AFRICAN WIRELESS COMMUNICATIONS YEAR BOOK 2022
If you’re in any doubt that Africa is a mobilefirst continent, just look around you. Everyone is using a handset. And why wouldn’t they? Nearly everything gets easier when you do it by phone. Text messaging has been particularly transformational. SMS is the most personal and immediate communications channel ever invented. The African people understand this. Do African enterprises? Have they grasped the opportunity to ‘talk’ to – and hear back from – their customers in real time?
Yes, some have. But plenty more have yet to see the light. And we should know. Alchemy is a Gambia-based mobile intermediary dedicated to enterprise mobile communications. Since 2015, we’ve been working with companies and government departments across Gambia, Senegal and Sierra Leone. We’ve helped them to set up and run their own A2P (application to person) messaging activity as an alternative to email, TV, radio and, well, doing nothing at all. You might think that switching to SMS would be an obvious strategy. TV and radio work well for big generic campaigns but are utterly ill-suited for targeted messages or service alerts. Email is better at customer care. But it is limited by reach. Millions of West Africans cannot access the internet.
That leaves SMS. It’s the perfect medium for notifications and alerts because it goes direct to the pocket of the customer. Industry data suggests 96% of texts are read. And, just as important, SMS is asynchronous. Recipients can store a text and reply to it later. That is a major advantage over voice, which is more intrusive and demands an immediate response.
These benefits explain why businesses all over the world are embracing messaging. The global numbers are pretty staggering. According to Mobilesquared, enterprises are on target to send 2.8 trillion A2P SMS messages this year – an average of 25.1 received per subscriber per month.
Analysts expect this activity to grow fast over the next decade – not least because MNOs and aggregators are now adding rich messaging (WhatsApp, RCS, Apple Messages for Business etc.) into the mix. In fact, Markets and Markets predicts the global A2P messaging market will grow from US$6.1 billion in 2022 to US$72.8 billion by 2025.
We are confident that African businesses can benefit enormously from this boom. The source of our confidence is personal experience. Before we launched into mobile messaging, we were in the wholesale cashew nut business. We learned on the job that SMS was easily the best way to update on customers on fast-moving prices and availability. We even developed our own technical platform on which to manage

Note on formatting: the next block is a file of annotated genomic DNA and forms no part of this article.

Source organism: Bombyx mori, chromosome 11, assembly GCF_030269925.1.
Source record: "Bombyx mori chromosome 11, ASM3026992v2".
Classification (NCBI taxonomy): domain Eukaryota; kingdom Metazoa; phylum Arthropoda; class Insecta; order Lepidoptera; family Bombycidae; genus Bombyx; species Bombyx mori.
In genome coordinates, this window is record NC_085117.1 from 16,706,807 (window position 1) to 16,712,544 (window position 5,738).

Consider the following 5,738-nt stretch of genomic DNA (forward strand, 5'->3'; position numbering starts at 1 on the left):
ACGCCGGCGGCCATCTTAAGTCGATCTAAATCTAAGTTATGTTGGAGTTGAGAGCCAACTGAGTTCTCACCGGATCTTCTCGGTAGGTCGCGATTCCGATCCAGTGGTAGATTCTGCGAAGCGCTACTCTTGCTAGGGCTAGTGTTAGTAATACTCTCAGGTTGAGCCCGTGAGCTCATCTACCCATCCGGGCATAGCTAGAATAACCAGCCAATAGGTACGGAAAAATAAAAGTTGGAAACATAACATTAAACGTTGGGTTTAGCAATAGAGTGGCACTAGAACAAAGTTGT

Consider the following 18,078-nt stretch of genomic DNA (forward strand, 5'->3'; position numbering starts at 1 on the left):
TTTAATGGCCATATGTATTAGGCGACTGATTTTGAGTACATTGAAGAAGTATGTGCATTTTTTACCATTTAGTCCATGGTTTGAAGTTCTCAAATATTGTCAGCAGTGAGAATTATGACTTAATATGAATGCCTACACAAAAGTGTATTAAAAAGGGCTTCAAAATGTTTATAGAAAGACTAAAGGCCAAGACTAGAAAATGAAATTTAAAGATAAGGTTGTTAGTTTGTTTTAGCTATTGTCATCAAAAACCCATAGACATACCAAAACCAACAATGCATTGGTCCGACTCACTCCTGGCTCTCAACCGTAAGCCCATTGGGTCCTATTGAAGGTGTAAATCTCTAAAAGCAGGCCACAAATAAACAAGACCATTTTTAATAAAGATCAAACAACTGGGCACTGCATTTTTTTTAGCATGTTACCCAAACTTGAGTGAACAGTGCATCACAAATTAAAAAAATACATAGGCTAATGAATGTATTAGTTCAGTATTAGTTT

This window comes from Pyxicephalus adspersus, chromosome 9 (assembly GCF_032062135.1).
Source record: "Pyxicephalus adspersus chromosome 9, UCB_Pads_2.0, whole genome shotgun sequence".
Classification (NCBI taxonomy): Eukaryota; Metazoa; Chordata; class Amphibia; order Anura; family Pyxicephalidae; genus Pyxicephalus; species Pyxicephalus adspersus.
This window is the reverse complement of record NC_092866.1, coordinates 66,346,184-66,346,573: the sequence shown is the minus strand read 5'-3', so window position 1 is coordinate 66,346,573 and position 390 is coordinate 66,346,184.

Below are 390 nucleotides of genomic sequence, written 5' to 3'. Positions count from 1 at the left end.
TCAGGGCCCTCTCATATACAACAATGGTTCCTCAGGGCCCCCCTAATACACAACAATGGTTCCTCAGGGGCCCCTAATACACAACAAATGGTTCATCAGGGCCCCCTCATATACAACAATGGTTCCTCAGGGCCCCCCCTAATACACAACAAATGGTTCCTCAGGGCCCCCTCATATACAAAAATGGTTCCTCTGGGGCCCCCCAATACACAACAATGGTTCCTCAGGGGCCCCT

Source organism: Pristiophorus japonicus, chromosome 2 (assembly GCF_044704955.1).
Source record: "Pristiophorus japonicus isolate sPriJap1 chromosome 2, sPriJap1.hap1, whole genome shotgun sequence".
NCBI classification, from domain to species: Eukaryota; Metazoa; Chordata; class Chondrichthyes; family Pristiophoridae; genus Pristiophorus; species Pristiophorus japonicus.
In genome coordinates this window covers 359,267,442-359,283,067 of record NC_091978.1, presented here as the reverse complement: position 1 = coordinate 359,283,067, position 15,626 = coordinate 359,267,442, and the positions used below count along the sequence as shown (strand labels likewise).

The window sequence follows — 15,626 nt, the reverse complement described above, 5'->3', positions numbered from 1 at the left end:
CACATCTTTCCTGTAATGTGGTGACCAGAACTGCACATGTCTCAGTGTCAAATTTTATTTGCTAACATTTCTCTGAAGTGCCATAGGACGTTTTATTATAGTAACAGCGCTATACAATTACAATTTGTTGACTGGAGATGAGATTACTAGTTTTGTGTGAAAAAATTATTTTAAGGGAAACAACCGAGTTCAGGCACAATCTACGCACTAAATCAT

our own text traffic. It proved transformational. Eventually, we realised this could work for other companies. We pivoted the whole business to A2P mobile messaging. It hasn’t been plain sailing. Our first task was to get regulatory approval from Gambia’s Public Utilities Regulatory Authority (PURA) to operate as a mobile intermediary. Even with this in place, we then had to convince the region’s telcos to allow us to connect to their SMS systems.
Next, we had to persuade enterprises to try mobile as a customer care channel. While a certain amount of technical work is needed to connect a business to our automated messaging systems, the biggest barrier has been cultural. Quite simply, few businesses want to be first to try something new – even when it offers as many benefits as enterprise SMS.
For this reason, we have concentrated our efforts on one sector in particular: financial services. Happily, this has been a great success. In Gambia, just 30% of people are banked. And yet a huge number of citizens still need to collect funds from financial institutions and money transfer services every day. The remittance business is huge, thanks to the large cohort of Africans sending money home from overseas. Typically, local banks will distribute these funds via agents and shops near to where people live. But they face the challenge of how to alert these recipients that there is money waiting for them. Needless to say, text solves this.
With an SMS, a bank or credit union can tell a customer that he or she has outstanding funds. It can give the name of the sender and supply a code that the recipient can take to an agent to release the cash. Thereafter, the bank can update the customer with his or her remaining balance.
Today, we are working with companies such as Trust Bank, Standard Chartered, GT Bank, Prime Insurance, BSIC Bank and Bloom Bank. We currently send around 500,000 messages a month on behalf of these enterprises, and the volumes are expanding all the time.